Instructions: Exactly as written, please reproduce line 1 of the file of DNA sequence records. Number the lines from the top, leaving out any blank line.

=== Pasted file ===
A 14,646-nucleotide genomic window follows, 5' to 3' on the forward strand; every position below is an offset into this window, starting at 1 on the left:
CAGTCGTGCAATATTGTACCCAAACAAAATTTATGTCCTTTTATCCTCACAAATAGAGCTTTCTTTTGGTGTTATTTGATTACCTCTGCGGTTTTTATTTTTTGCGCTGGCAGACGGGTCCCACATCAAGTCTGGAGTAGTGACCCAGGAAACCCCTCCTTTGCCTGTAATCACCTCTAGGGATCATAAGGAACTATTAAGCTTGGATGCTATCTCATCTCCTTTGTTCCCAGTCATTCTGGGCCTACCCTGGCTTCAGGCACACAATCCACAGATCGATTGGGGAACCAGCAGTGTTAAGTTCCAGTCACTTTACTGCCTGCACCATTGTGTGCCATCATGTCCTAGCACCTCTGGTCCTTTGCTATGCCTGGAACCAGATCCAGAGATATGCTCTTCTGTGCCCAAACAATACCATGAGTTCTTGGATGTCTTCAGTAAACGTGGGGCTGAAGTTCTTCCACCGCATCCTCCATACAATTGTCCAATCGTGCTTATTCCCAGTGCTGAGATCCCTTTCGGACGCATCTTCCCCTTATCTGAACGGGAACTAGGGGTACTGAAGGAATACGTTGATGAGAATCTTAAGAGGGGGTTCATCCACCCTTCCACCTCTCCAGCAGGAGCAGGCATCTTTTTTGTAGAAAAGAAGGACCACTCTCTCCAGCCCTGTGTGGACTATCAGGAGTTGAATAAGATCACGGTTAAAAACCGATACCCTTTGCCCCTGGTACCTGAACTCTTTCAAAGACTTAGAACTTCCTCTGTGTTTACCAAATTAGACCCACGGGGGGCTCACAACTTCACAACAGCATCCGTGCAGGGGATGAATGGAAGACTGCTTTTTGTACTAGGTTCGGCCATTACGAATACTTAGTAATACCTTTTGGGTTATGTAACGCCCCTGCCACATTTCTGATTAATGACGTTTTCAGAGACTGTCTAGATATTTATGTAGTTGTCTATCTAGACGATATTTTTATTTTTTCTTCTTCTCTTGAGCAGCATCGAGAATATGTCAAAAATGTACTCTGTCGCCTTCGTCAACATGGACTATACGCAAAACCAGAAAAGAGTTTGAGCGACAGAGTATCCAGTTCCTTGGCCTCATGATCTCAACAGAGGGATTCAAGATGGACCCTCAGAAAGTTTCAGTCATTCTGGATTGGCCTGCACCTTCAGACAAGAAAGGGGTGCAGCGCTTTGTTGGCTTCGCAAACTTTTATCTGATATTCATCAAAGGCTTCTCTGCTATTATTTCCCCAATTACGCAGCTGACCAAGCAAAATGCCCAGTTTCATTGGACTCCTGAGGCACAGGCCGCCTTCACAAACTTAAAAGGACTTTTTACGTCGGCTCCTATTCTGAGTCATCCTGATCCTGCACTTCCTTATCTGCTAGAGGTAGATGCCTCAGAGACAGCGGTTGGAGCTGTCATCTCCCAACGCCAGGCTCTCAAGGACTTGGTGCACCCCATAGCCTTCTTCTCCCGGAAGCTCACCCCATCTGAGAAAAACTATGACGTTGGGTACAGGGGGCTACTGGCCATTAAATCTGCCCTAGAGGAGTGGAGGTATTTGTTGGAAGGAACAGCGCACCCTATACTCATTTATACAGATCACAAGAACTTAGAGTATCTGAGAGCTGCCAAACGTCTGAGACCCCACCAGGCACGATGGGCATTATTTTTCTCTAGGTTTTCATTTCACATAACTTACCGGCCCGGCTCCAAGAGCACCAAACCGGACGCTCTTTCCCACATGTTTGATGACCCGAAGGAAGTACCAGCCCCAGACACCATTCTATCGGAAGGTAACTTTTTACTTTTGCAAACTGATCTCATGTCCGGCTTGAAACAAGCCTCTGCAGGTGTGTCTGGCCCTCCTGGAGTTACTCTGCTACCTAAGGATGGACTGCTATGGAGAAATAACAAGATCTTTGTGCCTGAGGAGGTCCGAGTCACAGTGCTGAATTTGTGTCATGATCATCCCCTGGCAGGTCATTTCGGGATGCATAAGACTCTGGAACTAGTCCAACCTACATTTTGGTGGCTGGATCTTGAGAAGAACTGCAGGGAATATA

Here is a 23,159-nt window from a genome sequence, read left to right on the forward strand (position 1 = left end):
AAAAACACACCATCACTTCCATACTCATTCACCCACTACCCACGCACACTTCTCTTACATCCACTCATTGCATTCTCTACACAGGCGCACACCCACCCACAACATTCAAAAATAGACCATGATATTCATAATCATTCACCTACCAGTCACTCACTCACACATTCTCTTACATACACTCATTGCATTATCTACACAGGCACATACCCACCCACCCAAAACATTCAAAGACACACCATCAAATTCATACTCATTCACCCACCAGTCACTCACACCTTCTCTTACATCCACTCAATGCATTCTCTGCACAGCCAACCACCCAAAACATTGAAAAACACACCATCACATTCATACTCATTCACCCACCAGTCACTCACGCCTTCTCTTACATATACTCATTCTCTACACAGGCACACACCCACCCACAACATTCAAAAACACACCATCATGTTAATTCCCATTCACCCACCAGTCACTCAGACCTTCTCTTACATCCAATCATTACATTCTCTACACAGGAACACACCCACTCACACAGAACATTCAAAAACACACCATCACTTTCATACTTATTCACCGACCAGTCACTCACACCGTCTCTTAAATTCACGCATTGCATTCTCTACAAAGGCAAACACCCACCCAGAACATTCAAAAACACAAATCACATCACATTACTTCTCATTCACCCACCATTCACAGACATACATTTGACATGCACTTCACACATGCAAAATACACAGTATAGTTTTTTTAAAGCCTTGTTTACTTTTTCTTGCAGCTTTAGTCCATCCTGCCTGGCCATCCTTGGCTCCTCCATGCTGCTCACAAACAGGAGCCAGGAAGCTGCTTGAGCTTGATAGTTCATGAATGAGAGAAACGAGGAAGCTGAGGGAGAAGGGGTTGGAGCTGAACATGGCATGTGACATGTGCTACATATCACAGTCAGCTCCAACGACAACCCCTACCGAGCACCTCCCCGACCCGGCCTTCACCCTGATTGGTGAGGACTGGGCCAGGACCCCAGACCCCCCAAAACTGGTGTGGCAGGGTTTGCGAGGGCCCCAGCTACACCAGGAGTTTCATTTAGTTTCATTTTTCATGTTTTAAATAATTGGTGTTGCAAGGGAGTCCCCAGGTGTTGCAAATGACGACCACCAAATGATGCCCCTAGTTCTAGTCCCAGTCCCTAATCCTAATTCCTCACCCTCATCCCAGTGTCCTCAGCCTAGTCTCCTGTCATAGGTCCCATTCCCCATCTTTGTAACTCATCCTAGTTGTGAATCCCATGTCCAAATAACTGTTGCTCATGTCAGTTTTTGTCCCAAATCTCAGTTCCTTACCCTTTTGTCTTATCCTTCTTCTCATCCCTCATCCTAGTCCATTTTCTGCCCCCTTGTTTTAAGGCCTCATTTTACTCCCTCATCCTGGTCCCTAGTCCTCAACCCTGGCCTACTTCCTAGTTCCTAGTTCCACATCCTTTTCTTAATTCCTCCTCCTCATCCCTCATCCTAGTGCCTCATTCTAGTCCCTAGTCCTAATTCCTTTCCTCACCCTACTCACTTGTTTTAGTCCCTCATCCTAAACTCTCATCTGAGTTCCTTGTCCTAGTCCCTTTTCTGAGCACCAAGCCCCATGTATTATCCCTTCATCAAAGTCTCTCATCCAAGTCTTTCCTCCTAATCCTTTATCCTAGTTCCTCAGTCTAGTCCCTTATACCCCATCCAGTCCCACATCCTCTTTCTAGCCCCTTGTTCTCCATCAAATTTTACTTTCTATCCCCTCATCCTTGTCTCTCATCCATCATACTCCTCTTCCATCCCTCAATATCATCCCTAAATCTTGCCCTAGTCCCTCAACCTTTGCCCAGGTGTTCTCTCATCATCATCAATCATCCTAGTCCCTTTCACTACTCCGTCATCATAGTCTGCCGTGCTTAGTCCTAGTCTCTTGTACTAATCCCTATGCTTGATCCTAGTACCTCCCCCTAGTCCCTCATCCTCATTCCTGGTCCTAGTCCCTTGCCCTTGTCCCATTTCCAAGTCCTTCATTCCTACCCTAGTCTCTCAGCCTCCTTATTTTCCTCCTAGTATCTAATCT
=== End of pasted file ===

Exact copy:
A 14,646-nucleotide genomic window follows, 5' to 3' on the forward strand; every position below is an offset into this window, starting at 1 on the left: